As forecast, day dawned with an almost perfectly clear blue sky, lovely warm sunshine and the recent breezes area thing of the past. Time to go birding again so down to the Rio Velez mouth in Torre del Mar to see what has been happening at my local "water patch" over the past few weeks. What a difference a day, or in this case a fortnight, makes! Impossible to access the site at my normal point below the N340 road bridge with thick, soft mud preventing foot passage never mind driving the car. Back round and down the new road to the barren fields between the eastern growing fields and the beach. No such luck there either as I spotted all the parked cars. The filed has been ploughed and was presently being planted with either cauliflowers or lettuce so it was on a few more metres to the beach itself.
|Ringed Plover Chorlitejo Grande Charadrius hiaticula
There used to be a lovely raised footpath that gave great views over these field when observing Bluethroats, Crested larks and Golden Plover. No more; the area has been ploughed clean and there now stands a 1.40 m earth embankment, presumably to protect the fields from either/both the sea and on-shore winds. Even the small bushes and trees which proved so popular when checking on small birds have been removed. Nothing for it but to walk along the shore towards the river mouth. Even here there is a steep sand bank where the sea has cut back into the beach so it really is a question of taking to the shore's seaward edge. However, I did immediately pick up Blackbird and Stonechat before reaching the newly-formed lagoon at the river's mouth.
It is one thing enjoying a quiet morning's birding but it was too quiet with very few birds about. Much searching with bins and scope was called for. Out at sea the occasional passing Cormorant and the far (western) growing field a large roosting flock of Gulls, mainly Mediterranean but also Black-headed and a few Yellow-legged Gulls. The river held the odd Ringed Plover and Kentish Plover and at least eight Sanderlings were counted. A Little Egret wandered up and down the shallows on the far side in search of food and, eventually, a trio of Moorhens proved that not all had deserted their home river. Naturally, there were still many White Wagtails about.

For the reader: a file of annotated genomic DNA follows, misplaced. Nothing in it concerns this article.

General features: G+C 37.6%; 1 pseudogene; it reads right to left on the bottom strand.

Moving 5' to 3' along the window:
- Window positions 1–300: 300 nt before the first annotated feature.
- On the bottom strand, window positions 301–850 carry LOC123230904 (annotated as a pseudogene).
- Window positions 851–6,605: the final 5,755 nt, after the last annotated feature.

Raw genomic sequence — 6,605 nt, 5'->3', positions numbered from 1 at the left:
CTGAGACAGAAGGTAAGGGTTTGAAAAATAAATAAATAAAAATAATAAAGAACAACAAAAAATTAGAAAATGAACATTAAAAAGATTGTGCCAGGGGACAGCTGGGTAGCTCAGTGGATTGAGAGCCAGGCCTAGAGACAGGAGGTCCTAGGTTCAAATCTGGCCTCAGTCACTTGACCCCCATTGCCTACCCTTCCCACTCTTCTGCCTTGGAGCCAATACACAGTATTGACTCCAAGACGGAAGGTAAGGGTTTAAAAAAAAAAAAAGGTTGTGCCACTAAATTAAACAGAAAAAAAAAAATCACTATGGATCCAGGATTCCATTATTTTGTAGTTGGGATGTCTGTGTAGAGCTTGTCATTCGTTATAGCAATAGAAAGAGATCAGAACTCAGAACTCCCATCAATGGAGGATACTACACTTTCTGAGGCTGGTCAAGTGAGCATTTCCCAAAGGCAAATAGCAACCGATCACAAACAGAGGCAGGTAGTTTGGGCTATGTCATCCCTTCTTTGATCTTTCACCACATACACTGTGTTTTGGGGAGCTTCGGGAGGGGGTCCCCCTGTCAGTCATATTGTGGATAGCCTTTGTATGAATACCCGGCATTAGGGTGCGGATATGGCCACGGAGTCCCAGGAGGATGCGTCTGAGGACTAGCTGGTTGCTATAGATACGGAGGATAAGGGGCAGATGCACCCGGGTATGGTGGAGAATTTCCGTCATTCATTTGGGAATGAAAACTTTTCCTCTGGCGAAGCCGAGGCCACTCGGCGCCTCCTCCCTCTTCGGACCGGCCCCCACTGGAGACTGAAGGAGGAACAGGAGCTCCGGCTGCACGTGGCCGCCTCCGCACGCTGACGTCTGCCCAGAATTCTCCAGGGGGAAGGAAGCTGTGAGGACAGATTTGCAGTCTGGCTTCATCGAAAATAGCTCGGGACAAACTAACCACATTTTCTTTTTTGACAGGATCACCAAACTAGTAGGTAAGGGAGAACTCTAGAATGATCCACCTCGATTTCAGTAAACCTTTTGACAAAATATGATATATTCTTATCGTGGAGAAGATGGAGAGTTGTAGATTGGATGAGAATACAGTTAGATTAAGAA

|Chiffchaff Mosquitero Comun Phylloscopus collybita
After a short exchange with local Velez Malaga birder Kirree who informed me that he had seen the Black Stork (see Eric Lyon's account) on Sunday working its way down stream but also on 30 December had found a Common Bittern (yes,the real big one, not a Little Bittern) and a Spotted Crake about a couple of km upstream. Pointing to his usual footwear a pair of "Wellingtons", I got the impression that he had managed to find the birds by being somewhere wet rather than on a path! Having said our goodbyes, I continued to check out the sea before also working my way upstream finding Hoopoe, a good number of Chiffchaffs, House Sparrows and the occasional Spotless Starling. The river itself look s most inviting from a wader's point of view so, perhaps, a new generation of small and large waders will take up residence,either temporarily or for the summer months, once the main migration gets under way.
The walk back to the beach and car produced a Black Redstart, Goldfinches and Serin before discovering a small flock of half-dozen Sky Larks bust feeding on the new lettuce plants; a least that is very much what they appeared to be doing.
Then it was back home to carry on with the house repairs recording a handful of Mallards on a flooded field near Trapiche plus Thekla Lark, Chaffinch, Rock and Collared Doves as I made my way up the mountain through Los Romanes and the final bird, a rather lovely male Blue Rock Thrush.
And best of all, I got chance to try out the new 70-300 IS USM lens; old technology but much lighter to carry when also coping with bins and a scope!
Mallard, Cormorant, Little Egret, Moorhen, Ringed Plover, Kentish Plover, Sanderling, Mediterranean Gull, Black-headed Gull, Yellow-legged Gull, Rock Dove, Collared Dove, Crested Lark, Thekla Lark, Sky Lark, White Wagtail, Black Redstart, Stonechat, Blue Rock Thrush, Blackbird, Chiffchaff, Spotless Starling, House Sparrow, Chaffinch, Serin, Goldfinch.
Check out the accompanying website at http://www.birdingaxarquia.weebly.com for the latest sightings, photographs and additional information.